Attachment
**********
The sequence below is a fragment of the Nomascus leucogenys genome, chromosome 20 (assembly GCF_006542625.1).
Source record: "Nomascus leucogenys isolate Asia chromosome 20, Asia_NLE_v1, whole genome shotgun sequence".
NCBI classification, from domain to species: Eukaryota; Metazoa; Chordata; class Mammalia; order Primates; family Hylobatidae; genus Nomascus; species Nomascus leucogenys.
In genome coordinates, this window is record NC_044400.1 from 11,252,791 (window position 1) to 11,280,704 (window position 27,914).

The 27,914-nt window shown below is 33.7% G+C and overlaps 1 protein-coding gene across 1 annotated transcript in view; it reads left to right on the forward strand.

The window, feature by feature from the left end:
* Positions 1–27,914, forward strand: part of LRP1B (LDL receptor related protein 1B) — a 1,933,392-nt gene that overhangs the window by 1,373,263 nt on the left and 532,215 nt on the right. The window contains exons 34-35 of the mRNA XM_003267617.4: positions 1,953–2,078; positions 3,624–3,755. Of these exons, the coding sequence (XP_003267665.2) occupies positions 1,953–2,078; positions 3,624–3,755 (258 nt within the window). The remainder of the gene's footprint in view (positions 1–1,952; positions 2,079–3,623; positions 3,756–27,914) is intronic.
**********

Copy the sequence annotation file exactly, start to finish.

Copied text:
The sequence below is a fragment of the Nomascus leucogenys genome, chromosome 20 (assembly GCF_006542625.1).
Source record: "Nomascus leucogenys isolate Asia chromosome 20, Asia_NLE_v1, whole genome shotgun sequence".
NCBI classification, from domain to species: Eukaryota; Metazoa; Chordata; class Mammalia; order Primates; family Hylobatidae; genus Nomascus; species Nomascus leucogenys.
In genome coordinates, this window is record NC_044400.1 from 11,252,791 (window position 1) to 11,280,704 (window position 27,914).

The 27,914-nt window shown below is 33.7% G+C and overlaps 1 protein-coding gene across 1 annotated transcript in view; it reads left to right on the forward strand.

The window, feature by feature from the left end:
* Positions 1–27,914, forward strand: part of LRP1B (LDL receptor related protein 1B) — a 1,933,392-nt gene that overhangs the window by 1,373,263 nt on the left and 532,215 nt on the right. The window contains exons 34-35 of the mRNA XM_003267617.4: positions 1,953–2,078; positions 3,624–3,755. Of these exons, the coding sequence (XP_003267665.2) occupies positions 1,953–2,078; positions 3,624–3,755 (258 nt within the window). The remainder of the gene's footprint in view (positions 1–1,952; positions 2,079–3,623; positions 3,756–27,914) is intronic.